Why Netcracker’s partnership with AWS highlights a critical telco trend

Ray Le Maistre
By Ray Le Maistre

Apr 27, 2020



  • Netcracker software portfolio available on AWS
  • Vendor already had deal with Google Cloud
  • Shift to use public cloud-hosted OSS/BSS is underway, albeit slowly

While much of the telecom sector’s focus right now is on the early stages of 5G and the industry’s reaction to (hopefully) short-term data consumption patterns, behind the scenes there’s a revolution taking place in one of the backwaters of the industry – BSS/OSS. 

That revolution is the shift towards the availability of business and operations support system applications on public cloud platforms, a move that enables operators to access, use and pay for those applications in ways not previously possible.

The latest company to adopt this approach, from the vendor side of the fence, is Netcracker Technology, the NEC-owned company that is indisputably one of the leading telecom software players (it has 250+ customers, from small to large, including the current prize customer reference of Rakuten Mobile). 

Earlier this month, Netcracker announced that its suite of digital BSS/OSS applications is now available on Amazon Web Services (AWS) and that T-Mobile Netherlands is already using Netcracker BSS tools that are hosted on that public cloud platform. 

And in March, Netcracker announced it had struck the same kind of partnership with Google Cloud, noting that it would “leverage Anthos, Google Cloud’s open application platform that helps telecommunications customers deploy, manage, and optimize their applications, whether they are on-premise or in the cloud, to deliver its suite of products across multiple private and public clouds, on-premise environments, and at the network edge.” 

Anthos, as we know, is a big deal in the multi-cloud workload world

Netcracker, of course, is just the latest telecom software vendor to extoll the virtues of public cloud deployments and forge relationships with the likes of AWS, Google Cloud and Microsoft Azure. (Note: We are still waiting to hear if Netcracker is aiming to make its tools available on Azure as well…)

MYCOM OSI has been an advocate for a couple of years, also has a partnership with AWS, and has been instrumental in Three UK’s radical migration to cloud-based operations. But probably the most vocal advocate is Optiva (formerly known as Redknee), which has adopted a strategy that is focused fully on public cloud, with Google Cloud as its key partner: The company is aiming to migrate its customers away from traditional on-premises software to cloud-based applications, though some, such as Vodafone Idea in India, are wanting to take steps towards the public cloud by hosting applications on their own private cloud platforms in the first instance.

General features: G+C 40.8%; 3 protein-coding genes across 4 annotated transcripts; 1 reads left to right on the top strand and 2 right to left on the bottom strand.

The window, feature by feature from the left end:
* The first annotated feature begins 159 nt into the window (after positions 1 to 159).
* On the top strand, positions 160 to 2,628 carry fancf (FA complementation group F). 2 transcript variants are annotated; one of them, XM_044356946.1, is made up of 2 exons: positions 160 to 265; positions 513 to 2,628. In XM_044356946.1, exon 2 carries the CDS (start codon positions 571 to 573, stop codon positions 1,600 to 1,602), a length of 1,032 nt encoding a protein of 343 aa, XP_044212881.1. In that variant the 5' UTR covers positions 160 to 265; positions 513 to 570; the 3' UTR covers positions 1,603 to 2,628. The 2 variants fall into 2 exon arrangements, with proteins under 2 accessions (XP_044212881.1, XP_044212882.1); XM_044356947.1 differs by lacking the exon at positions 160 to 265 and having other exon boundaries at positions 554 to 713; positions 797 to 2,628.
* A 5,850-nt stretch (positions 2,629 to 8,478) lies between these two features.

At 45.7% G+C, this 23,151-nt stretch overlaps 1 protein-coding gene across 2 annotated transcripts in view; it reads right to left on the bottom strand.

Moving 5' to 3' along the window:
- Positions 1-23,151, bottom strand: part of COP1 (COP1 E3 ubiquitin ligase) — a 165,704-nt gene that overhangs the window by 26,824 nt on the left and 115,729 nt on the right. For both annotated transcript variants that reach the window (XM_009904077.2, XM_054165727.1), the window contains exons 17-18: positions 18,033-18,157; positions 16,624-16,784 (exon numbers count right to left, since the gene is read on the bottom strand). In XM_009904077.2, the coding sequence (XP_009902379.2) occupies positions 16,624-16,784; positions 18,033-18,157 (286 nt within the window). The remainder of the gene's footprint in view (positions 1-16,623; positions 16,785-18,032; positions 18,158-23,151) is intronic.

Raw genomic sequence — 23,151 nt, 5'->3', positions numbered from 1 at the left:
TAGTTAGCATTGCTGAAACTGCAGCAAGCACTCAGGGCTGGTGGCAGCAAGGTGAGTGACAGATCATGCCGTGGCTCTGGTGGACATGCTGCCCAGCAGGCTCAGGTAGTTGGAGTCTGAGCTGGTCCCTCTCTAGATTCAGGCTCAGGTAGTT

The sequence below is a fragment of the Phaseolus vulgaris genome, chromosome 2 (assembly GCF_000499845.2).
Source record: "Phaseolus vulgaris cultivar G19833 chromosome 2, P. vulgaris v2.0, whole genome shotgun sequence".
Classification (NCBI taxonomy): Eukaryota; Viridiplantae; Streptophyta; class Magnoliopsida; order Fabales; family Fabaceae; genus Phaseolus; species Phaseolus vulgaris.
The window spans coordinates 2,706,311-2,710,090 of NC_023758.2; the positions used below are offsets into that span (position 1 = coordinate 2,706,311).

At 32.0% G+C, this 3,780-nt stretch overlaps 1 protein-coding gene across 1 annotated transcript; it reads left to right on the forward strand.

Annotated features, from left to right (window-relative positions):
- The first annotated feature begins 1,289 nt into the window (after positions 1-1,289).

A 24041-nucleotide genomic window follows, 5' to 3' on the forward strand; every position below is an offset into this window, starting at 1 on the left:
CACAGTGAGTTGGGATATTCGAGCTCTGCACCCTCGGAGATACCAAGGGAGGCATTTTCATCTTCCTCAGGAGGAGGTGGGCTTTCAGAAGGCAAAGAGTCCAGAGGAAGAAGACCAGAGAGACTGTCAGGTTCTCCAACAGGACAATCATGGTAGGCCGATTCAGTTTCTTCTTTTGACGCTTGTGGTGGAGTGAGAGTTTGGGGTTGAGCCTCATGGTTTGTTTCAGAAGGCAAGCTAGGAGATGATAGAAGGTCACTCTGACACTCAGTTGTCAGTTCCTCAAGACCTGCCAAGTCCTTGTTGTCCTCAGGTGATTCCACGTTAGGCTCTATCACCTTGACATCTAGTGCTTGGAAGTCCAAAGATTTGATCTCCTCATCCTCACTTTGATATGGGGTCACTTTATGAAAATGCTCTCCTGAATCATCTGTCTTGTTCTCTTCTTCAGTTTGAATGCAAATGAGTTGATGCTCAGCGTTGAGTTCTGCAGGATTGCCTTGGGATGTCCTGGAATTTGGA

So what’s the appeal? There are a number of potential gains for network operators if they run operations and business tools in the cloud, not least that it will reduce capex and opex, improve flexibility and broaden the range of potential suppliers.

But the list of potential downsides is quite long, including security (data and physical), reliability, compliance, interoperability, the need for new skillsets and training, and more.  

This will explain why the migration of BSS/OSS applications to the public cloud, and the uptake by network operators, has been slow. And there are plenty of operators who just don’t want to know: In an excellent report on this topic published by the TM Forum late last year, Tim McElligott noted that 26% of operators that responded to a survey said they would not move OSS applications to the cloud, while 34% said they would transition only certain components to the cloud.

But there’s no doubt that this is a trend and a potentially important one for vendors and operators alike: The whole sector will be watching to see how Rakuten Mobile’s network and back office performs as it signs up and provisions its customers, while AT&T is in the midst of a program with Azure to migrate multiple applications and workloads to the public cloud by 2024. This is a real thing.

Here at TelecomTV we’ll be tracking and reporting on this trend regularly and we’ll be chatting about this trend during the upcoming DSP Leaders World Forum (May 11-15): Check out the agenda for more details.

  • Ray Le Maistre, Editorial Director, TelecomTV  



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